David W. Glazier (Loyola Law School Los Angeles) has posted Playing by the Rules: Combating Al Qaeda within the Law of War (William & Mary Law Review, Vol. 51, Forthcoming) on SSRN. Here is the abstract:
Although the so-called "war on terror" has entered its seventh year, key legal issues governing the use of force and military detention remain largely unresolved. These questions survive the Bush administration as the United States continues to launch aerial strikes against al Qaeda and President Obama has not foreclosed use of military detention or trials even after Guantanamo is closed. Military victory is not possible, but good faith application of authority from the law of war can effectively complement traditional criminal law in combating the threat. Even if the Geneva Conventions do not formally apply to this conflict, there is a large body of customary international law, including many Geneva rules, that should. If the war is limited to those adversaries authorized by Congress, and the opposition is validly classified under the law of war, the military (but not the CIA) can legally target members of al Qaeda and detain them without the requirement for criminal trial. But the conditions of that detention and any trials must meet international standards, which they currently do not. Good faith application of law of war rules also offers better protections for civil liberties than currently proposed solutions such as national security courts offering less due process than regular federal trials. Such measures start down a slippery slope of compromising legal standards on the basis of expediency that can be avoided through the faithful application of existing international law.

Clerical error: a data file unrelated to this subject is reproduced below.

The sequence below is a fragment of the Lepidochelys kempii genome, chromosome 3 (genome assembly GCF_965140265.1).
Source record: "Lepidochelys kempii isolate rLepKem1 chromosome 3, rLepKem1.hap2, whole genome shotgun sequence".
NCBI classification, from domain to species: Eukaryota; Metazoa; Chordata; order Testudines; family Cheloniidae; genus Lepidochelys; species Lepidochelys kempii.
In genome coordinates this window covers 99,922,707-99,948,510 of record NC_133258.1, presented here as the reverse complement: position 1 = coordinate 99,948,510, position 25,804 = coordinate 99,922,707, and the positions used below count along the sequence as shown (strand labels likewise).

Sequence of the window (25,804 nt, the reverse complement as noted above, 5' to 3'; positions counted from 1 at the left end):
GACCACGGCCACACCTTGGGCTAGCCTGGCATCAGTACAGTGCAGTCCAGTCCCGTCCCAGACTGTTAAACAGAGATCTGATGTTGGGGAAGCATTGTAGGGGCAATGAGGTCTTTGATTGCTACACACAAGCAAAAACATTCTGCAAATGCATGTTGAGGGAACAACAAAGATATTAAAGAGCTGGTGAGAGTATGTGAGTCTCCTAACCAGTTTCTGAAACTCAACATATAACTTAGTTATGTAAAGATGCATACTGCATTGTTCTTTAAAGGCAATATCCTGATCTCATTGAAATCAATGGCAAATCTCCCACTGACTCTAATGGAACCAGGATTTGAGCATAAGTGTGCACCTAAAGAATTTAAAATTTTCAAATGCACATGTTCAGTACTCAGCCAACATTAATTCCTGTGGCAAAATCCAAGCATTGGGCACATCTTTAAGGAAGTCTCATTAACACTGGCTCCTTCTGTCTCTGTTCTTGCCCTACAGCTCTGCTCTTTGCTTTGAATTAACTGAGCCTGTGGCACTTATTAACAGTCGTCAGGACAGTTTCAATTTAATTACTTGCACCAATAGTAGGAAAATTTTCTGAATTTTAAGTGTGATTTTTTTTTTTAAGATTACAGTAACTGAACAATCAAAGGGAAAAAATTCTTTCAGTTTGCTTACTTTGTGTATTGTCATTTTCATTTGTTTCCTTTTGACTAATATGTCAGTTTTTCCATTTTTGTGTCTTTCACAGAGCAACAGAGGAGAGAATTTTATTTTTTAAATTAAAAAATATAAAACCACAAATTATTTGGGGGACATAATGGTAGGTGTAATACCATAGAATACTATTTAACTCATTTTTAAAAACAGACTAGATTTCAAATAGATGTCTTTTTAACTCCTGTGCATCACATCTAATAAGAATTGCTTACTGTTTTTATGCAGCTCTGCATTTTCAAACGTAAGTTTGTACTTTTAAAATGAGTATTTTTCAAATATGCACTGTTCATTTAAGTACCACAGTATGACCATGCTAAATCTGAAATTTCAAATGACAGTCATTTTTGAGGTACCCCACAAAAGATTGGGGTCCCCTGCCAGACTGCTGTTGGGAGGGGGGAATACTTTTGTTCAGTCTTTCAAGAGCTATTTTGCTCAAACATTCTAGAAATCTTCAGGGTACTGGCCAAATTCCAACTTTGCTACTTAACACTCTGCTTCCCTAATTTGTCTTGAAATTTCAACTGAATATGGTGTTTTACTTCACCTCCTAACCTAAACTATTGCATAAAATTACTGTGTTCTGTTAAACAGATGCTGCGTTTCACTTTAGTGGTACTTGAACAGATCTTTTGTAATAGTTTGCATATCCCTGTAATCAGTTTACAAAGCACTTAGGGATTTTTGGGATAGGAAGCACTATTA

Description of issue is from ScotusWiki, which also has briefs and the opinion below:
Graham v. Florida (08-7412)—Whether the Eighth Amendment’s ban on cruel and unusual punishments prohibits the imprisonment of a juvenile for life without the possibility of parole as punishment for the juvenile’s commission of non-homicide.
Sullivan v. Florida (08-7621) — same basic issue as in Graham v. Florida; the Court, however, has not consolidated the cases for hearing or decision
Thursday, November 5, 2009
The New York Times story begins as follows:
Federal prosecutors charged 14 money managers, lawyers and other investors on Thursday with trading on insider information, significantly expanding a wide-ranging, multiyear investigation that is sweeping through the secretive world of hedge funds.